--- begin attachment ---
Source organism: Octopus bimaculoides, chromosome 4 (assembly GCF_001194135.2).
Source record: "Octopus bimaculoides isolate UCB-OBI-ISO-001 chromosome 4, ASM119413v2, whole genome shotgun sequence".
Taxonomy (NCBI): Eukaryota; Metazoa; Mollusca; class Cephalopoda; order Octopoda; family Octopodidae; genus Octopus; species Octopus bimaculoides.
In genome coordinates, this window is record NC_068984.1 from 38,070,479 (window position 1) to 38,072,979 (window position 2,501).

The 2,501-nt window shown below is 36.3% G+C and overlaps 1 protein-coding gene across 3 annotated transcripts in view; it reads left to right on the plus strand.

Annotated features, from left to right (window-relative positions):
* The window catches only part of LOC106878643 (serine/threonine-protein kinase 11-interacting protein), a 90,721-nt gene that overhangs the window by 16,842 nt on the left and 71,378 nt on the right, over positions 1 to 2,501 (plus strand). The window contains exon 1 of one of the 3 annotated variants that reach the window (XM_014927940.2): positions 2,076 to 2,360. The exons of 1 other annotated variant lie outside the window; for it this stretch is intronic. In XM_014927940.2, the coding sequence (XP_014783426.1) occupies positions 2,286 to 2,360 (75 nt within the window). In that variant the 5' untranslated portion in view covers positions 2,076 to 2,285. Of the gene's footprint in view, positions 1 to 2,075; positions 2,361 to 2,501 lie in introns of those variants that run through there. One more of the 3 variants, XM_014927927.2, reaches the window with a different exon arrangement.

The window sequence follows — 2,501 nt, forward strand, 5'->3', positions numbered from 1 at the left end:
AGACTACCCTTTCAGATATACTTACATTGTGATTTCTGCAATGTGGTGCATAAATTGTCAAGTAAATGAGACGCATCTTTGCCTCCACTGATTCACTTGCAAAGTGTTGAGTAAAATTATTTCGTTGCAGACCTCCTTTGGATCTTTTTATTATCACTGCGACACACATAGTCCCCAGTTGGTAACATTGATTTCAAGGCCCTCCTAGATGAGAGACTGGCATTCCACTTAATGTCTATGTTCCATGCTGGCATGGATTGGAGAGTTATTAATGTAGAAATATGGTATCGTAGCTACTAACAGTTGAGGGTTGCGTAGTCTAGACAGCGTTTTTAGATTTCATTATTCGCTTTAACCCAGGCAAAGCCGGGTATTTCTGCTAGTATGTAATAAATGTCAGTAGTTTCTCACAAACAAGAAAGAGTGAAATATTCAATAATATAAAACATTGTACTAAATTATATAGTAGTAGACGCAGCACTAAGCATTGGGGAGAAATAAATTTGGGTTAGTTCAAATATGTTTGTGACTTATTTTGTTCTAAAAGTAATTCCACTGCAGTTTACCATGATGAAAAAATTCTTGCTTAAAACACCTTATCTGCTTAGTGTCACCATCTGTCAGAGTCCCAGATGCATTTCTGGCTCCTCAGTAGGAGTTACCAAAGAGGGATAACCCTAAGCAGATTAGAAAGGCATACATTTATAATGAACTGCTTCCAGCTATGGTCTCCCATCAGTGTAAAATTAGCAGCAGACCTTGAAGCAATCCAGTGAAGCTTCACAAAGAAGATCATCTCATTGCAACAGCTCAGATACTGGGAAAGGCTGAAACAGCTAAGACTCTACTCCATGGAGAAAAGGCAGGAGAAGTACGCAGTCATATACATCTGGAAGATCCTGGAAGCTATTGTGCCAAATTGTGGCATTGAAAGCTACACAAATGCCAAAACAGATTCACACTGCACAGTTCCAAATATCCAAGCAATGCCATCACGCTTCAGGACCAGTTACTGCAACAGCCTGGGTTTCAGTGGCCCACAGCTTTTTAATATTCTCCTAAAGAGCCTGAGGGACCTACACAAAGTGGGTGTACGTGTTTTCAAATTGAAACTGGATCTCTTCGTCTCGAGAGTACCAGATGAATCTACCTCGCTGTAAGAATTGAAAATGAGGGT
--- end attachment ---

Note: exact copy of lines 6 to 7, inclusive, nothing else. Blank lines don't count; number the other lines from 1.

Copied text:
Annotated features, from left to right (window-relative positions):
* The window catches only part of LOC106878643 (serine/threonine-protein kinase 11-interacting protein), a 90,721-nt gene that overhangs the window by 16,842 nt on the left and 71,378 nt on the right, over positions 1 to 2,501 (plus strand). The window contains exon 1 of one of the 3 annotated variants that reach the window (XM_014927940.2): positions 2,076 to 2,360. The exons of 1 other annotated variant lie outside the window; for it this stretch is intronic. In XM_014927940.2, the coding sequence (XP_014783426.1) occupies positions 2,286 to 2,360 (75 nt within the window). In that variant the 5' untranslated portion in view covers positions 2,076 to 2,285. Of the gene's footprint in view, positions 1 to 2,075; positions 2,361 to 2,501 lie in introns of those variants that run through there. One more of the 3 variants, XM_014927927.2, reaches the window with a different exon arrangement.